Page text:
What are the risk factors for obstructive sleep apnea?

Sleep apnea can affect both young and old. There’s an assumption that only adults battle with sleep apnea. Hence, it is time to discard such hypothesis. We have heard about kids battling sleep apnea. However, it is expedient for every individual to know that there are factors that increase the risk of obstructive sleep apnea. Remember, obstructive sleep apnea is a type of sleep apnea. 

So, in this write-up, we’ll talk about what sleep apnea entails. Not only that, but we’ll also be explaining in detail the risk factors of obstructive sleep apnea. Therefore, we urge you to sit back and follow us closely.

What is sleep apnea? 

Sleep apnea is a sleep disorder that makes breathing stop and starts repeatedly. If you notice that your breathing does stop and start frequently, you might have sleep apnea symptoms. On the other hand, if one snores loudly and such person always feels tired after a whole night’s sleep, one might be battling sleep apnea. You might be wondering if snoring is a serious matter. Of course, it is. Snoring is one of the common symptoms of sleep apnea. Although, there are other symptoms. With that said, it would be nice to talk about obstructive sleep apnea. 

WHAT ARE THE RISK FACTORS FOR OBSTRUCTIVE SLEEP APNEA?

What is obstructive sleep apnea (OSA)? 

Obstructive sleep apnea is a type of sleep apnea. It occurs when throat muscles relax. Furthermore, obstructive sleep apnea occurs when the muscles in the back of one’s throat relax excessively to permit normal breathing. Hence, these muscles support structures, including the back of the roof of one’s mouth, the triangular piece of tissue hanging from the soft palate, the tonsils, and the tongue. However, let us talk about the only way to get rid of obstructive sleep apnea. The only way to get rid of it is for one to embark on the journey of losing weight, or one can have surgery to eradicate or remove the excess tissue from the throat. But we would like to inform you that surgery can have side effects. That is why surgery is usually viewed as the last option.   

Risk factors of OSA

  1. Excess weight: When there’s an increase in one’s weight, the risk of sleep apnea increases. Obesity increases the risk of having sleep apnea. Suppose fat deposits around one’s upper airway, one’s breathing can be obstructed. And this will lead to sleep apnea. This vital information must go viral on social media platforms. Many people are battling this, and they don’t know. Therefore, one needs to look for ways to reduce one’s weight to avoid sleep apnea. It is expedient for every individual to ensure that their weight is average. If there’s excess weight, the airway might get blocked or obstructed; the breathing becomes something difficult. 
  2. Being male: Men are more prone to have sleep apnea than women. The only way women increase their risk of having sleep apnea is if they have excess weight. Also, their risk appears to rise after menopause. So, naturally, men are more prone to have sleep apnea than women. 
  3. Smokers: Of course, smokers are liable to die young. If you love smoking, you may have SA. In fact, it is said that smokers are five times more likely to have OSA than people who refrain themselves from smoking. When you smoke, the inflammation and fluid retention in the upper airway increase. And this might affect one’s breathing. So, people should limit the rate at which they smoke. We have heard about several people who have undergone the surgery process resulting from smoking.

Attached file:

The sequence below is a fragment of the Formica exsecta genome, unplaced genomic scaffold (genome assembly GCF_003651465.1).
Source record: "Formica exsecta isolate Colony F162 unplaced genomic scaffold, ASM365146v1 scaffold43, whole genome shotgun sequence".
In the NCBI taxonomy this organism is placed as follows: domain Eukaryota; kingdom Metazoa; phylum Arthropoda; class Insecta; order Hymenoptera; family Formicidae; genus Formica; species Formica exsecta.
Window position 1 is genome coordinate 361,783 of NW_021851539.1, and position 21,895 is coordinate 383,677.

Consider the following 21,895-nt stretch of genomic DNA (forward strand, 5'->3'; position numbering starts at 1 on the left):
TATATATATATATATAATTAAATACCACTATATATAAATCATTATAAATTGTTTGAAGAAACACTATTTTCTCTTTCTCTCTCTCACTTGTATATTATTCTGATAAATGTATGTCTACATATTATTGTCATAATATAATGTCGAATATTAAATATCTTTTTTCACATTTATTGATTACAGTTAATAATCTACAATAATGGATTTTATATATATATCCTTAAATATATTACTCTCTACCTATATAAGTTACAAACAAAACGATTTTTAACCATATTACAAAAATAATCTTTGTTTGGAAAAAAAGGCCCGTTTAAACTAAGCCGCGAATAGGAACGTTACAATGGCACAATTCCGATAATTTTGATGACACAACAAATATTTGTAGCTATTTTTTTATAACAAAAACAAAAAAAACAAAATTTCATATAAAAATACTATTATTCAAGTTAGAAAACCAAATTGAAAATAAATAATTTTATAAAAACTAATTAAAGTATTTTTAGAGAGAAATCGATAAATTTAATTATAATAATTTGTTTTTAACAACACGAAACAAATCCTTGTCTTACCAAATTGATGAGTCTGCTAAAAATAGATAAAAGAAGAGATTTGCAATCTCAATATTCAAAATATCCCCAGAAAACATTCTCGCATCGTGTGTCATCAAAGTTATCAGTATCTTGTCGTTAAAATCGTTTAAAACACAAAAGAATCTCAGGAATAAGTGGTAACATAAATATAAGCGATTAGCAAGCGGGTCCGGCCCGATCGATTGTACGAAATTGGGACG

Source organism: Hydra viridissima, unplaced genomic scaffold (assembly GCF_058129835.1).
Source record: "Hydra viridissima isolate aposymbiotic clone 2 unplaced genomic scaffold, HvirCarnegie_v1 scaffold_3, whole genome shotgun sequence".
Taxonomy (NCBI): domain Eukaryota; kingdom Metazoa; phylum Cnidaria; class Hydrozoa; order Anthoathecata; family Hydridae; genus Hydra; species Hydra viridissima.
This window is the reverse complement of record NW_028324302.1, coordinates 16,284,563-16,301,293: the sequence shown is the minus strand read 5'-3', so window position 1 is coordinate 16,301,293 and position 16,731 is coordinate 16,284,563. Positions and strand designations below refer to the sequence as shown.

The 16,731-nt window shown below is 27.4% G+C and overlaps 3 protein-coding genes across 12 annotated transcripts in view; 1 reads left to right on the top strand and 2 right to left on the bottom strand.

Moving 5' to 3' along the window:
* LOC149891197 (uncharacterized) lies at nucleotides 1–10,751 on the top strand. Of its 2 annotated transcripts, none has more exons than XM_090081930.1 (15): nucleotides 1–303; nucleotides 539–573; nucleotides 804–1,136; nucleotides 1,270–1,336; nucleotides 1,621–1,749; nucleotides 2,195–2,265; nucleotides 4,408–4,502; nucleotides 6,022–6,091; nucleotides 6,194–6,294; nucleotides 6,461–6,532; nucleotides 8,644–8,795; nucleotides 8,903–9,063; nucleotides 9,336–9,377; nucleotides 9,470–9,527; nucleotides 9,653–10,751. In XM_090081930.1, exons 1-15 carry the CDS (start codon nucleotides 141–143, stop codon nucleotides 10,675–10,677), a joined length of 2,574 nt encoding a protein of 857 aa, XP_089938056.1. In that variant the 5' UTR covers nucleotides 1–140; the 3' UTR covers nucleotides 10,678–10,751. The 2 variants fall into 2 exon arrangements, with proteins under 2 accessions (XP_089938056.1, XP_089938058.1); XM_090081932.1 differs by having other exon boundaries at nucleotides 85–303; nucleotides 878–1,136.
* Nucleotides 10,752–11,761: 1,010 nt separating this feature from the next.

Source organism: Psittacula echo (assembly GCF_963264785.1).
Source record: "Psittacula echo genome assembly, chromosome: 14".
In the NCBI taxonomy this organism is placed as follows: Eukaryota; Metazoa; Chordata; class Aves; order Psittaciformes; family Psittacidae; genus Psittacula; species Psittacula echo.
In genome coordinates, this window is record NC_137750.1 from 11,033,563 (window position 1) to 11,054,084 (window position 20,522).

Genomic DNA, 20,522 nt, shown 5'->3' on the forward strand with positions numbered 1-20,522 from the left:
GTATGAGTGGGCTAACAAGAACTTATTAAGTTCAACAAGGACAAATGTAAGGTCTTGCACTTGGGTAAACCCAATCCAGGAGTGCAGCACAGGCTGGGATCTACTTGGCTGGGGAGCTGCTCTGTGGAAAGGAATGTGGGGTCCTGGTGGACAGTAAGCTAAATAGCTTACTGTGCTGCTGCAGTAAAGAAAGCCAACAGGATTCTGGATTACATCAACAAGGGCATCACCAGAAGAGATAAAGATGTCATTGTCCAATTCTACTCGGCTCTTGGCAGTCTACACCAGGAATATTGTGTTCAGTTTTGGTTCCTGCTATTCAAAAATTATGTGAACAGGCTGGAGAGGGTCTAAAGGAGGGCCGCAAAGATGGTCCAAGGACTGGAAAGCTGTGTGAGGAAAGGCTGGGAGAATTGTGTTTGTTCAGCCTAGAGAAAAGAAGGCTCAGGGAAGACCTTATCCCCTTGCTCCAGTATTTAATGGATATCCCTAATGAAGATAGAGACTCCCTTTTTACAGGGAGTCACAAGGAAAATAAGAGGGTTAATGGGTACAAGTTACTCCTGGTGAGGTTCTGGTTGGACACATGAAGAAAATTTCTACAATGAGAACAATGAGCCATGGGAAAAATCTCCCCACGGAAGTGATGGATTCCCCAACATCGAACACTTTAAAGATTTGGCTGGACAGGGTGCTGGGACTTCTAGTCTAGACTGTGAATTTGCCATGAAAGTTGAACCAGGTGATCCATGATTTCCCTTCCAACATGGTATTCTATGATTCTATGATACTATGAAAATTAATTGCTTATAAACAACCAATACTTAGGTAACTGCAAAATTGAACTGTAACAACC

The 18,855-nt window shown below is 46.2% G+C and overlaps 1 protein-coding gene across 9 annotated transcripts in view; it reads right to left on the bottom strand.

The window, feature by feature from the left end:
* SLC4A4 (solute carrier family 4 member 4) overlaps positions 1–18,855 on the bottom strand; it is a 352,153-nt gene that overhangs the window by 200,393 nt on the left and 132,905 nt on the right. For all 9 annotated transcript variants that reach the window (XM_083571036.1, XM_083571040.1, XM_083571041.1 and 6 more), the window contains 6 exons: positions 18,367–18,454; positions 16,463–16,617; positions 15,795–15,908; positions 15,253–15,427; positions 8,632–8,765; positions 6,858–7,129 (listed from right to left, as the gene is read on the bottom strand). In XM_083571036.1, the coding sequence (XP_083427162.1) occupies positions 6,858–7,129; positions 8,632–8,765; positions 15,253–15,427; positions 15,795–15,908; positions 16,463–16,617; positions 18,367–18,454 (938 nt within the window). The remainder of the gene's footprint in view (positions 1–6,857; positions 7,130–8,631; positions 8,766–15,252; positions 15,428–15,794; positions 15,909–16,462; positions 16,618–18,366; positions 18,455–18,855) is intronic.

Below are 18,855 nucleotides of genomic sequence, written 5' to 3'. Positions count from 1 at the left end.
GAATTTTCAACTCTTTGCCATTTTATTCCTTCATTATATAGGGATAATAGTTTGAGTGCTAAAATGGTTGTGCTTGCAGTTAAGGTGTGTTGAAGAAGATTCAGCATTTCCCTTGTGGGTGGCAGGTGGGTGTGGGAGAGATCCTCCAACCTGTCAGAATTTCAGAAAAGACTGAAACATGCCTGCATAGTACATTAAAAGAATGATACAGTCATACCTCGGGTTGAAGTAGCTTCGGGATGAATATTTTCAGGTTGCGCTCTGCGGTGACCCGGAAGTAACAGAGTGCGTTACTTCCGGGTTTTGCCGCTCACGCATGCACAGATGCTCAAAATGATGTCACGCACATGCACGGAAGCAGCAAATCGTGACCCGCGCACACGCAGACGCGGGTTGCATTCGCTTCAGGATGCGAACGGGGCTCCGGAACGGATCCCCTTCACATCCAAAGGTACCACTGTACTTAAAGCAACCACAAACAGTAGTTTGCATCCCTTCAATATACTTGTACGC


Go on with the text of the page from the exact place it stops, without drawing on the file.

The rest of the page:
WHAT ARE THE RISK FACTORS FOR OBSTRUCTIVE SLEEP APNEA?
  1. Family history: SA can be genetic. If you have family members battling with SA, there’s a high tendency that one might also have it. There are countless people out there who brought SA into their lives because their parents had it. What are we saying in essence? We are trying to let you know that OSA can be hereditary. Therefore, family background or history is one of the risk factors for having OSA. 
  2. Neck circumference: If your neck is thick, you might later end up having SA. We have seen countless people like that. They got OSA because their neck is wide. Therefore, having a wide neck is also one factor contributing to the increase of sleep apnea. 
  3. Being older: Being older is also one of the risk factors for OSA. Of course, research shows that adults’ battle with SA is more than that of the young ones. You might be curious to know the exact age. There’s no permanent age range. But the fact remains that adults aged 50 are more likely to have sleep apnea (SA). 
  4. Use of alcohol and sedatives: People that can’t do without taking alcohol are prone to have OSA. This statement of fact was derived from a medical doctor who was speaking about how to avoid OSA. The doctor stated that to stay safe from having SA, one needs to reduce the rate at which one consumes alcohol. Chemicals in the alcohol may relax the muscles in one’s throat, which can obstruct one’s breathing. Therefore, taking alcohol and tranquilizers is one of the risk factors for OSA. 
  5. Medical conditions: People battling heart diseases are at high risk of having sleep apnea. Not only that, but other medical conditions can also increase the risk of having OSA. Some of them are; high blood pressure, diabetes (type 2), and Parkinson’s disease. Furthermore, polycystic ovary syndrome, hormonal disorder, and chronic lung diseases like asthma can also increase the risk of having obstructive sleep apnea. 
  6. Nasal congestion: If one finds it so hard to breathe through one’s nose, whether from anatomical or allergies problems, one is more prone to have OSA.

On a final note

Dear reader, the information you’ve seen here should be on social media platforms. Please kindly share the link to this page with family and friends. You never can tell; you might be helping someone. In this write-up, we explained the meaning of sleep apnea, and we also explained in detail the risk factors of obstructive sleep apnea (OSA). Finally, if you have a question regarding this topic, please feel free to share.